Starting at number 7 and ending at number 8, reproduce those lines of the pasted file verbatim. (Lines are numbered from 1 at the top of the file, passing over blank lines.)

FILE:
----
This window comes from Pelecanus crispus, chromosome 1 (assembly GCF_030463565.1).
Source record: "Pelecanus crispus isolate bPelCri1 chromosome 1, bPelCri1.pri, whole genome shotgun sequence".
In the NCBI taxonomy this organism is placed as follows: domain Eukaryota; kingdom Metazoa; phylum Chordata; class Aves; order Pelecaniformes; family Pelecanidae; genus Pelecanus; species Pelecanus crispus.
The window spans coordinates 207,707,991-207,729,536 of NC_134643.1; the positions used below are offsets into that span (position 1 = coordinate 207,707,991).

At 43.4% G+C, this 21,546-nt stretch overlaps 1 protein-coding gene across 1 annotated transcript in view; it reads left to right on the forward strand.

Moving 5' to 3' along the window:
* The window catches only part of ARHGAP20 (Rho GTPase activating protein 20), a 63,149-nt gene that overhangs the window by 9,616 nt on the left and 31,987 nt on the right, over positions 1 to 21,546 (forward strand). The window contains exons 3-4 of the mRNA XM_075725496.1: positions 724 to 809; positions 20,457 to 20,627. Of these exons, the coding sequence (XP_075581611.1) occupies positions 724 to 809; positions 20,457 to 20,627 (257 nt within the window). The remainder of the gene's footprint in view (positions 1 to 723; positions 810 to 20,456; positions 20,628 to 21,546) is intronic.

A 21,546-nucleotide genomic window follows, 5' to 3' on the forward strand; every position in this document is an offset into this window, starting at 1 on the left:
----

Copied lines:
* The window catches only part of ARHGAP20 (Rho GTPase activating protein 20), a 63,149-nt gene that overhangs the window by 9,616 nt on the left and 31,987 nt on the right, over positions 1 to 21,546 (forward strand). The window contains exons 3-4 of the mRNA XM_075725496.1: positions 724 to 809; positions 20,457 to 20,627. Of these exons, the coding sequence (XP_075581611.1) occupies positions 724 to 809; positions 20,457 to 20,627 (257 nt within the window). The remainder of the gene's footprint in view (positions 1 to 723; positions 810 to 20,456; positions 20,628 to 21,546) is intronic.

A 21,546-nucleotide genomic window follows, 5' to 3' on the forward strand; every position in this document is an offset into this window, starting at 1 on the left: